Monday, 28 December 2009


A funny story about life in Leeds

So I was on the bus the other day going along the Headrow. The driver seemed agitated and kept craning his neck to see something. I was sitting on the lower deck as I hadn’t been in the mood for a top deck ride, instead I’d fancied listening in to a group of pensioners that were discussing the latest improvements to the Mecca Bingo Hall.

Their chit-chat was interesting but what was the driver doing now? He’s pulled up at the traffic lights, got out of his seat and run out of the bus. I looked out the side window and could see a police car that was also waiting at the lights. The driver was talking to the police and pointing upstairs.

Hmm, I thought, should I be making a swift exit? I had only just been reading about the 7/7 bombings in the paper, there were some new arrests, in Beeston. I looked out the window and the driver had disappeared.

The lights were changing and there he was getting back into the bus. Well that’s a good sign I thought. We moved off down the hill towards the crossroads with Browns restaurant and Café Nero on opposite sides.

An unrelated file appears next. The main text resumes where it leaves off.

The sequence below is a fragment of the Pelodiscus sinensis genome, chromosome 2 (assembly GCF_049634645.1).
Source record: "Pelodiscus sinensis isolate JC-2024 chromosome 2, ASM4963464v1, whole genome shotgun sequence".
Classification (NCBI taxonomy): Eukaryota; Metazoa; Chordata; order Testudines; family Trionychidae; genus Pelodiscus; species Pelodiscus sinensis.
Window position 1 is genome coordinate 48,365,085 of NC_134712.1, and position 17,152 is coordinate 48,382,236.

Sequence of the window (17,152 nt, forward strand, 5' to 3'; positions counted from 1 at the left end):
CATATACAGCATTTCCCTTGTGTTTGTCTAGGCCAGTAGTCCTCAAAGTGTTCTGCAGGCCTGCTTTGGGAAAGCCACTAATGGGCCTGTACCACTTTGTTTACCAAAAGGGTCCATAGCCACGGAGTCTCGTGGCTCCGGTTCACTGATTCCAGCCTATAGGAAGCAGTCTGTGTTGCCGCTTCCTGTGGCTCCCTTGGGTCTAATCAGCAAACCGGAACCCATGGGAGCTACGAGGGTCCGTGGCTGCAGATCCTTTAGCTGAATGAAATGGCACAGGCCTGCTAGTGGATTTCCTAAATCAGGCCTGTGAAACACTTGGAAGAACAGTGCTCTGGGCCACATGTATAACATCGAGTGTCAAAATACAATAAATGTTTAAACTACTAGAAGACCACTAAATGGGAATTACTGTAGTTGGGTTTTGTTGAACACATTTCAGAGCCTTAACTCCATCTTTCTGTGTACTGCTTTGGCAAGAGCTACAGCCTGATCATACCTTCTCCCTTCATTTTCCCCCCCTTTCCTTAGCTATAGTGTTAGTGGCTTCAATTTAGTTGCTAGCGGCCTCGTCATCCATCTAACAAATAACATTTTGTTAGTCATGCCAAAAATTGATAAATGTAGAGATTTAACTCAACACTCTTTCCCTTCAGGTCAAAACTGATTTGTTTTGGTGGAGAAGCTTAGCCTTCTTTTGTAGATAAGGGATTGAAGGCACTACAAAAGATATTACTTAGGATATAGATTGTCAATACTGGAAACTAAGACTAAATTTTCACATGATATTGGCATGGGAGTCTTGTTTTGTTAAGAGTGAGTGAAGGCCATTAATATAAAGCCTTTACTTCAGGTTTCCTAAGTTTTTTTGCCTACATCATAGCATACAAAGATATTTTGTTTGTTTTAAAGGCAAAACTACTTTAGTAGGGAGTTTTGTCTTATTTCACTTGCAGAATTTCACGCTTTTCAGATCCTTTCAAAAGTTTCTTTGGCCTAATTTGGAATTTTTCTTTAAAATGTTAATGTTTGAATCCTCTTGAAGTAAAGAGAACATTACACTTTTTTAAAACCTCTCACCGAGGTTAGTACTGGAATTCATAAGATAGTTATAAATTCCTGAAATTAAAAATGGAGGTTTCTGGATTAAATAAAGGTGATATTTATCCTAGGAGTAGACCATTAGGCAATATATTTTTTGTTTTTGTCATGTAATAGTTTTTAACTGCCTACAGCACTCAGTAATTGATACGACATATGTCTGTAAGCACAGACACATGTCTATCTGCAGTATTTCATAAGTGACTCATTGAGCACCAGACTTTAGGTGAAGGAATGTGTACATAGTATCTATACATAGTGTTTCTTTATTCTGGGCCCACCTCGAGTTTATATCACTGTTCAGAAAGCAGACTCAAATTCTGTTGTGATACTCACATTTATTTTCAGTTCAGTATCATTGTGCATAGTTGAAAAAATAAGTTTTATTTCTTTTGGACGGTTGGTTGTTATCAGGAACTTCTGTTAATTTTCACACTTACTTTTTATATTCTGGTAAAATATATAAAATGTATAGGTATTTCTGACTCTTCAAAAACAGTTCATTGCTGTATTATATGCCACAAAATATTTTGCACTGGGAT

Beyond was the next set of bus stops.

The bus pulled up short of the stop.

What’s going on now? The police car came round the front of the bus and the policeman got out.

He came onto the bus.

The driver said something discreetly to him. The policeman nodded and disappeared upstairs. I heard nothing untoward from upstairs, even though I had been engrossed in the conversation about Mecca’s refurbishment I was sure that I hadn’t heard any screaming.

Then I thought, that policeman has gone up on his own, maybe he needs back up.

I was still thinking about this – and evaluating the kind of support he would get from the mum with two kids and the half dozen bingo fanatics (they were still having their conversation as if nothing unusual had happened) – when the policeman came back down, well he wasn’t first, the drunk with the rug rapped round his waist, as if he had just stepped out the shower, stumbled down first, he looked confused, unshaven and unsure of where the policeman had come from.

I tried to imagine that moment and regretted staying on the lower deck and missing the confrontation that had just taken place.

As the drunk was gently shoved off the bus by the policeman I heard him saying,

"But how did you know?"

"How did you know?"

And it just goes to show that although you can get onto a bus, drunk, at 10 o’clock in the morning, don’t you dare fall asleep under a blanket and dribble on the seats.

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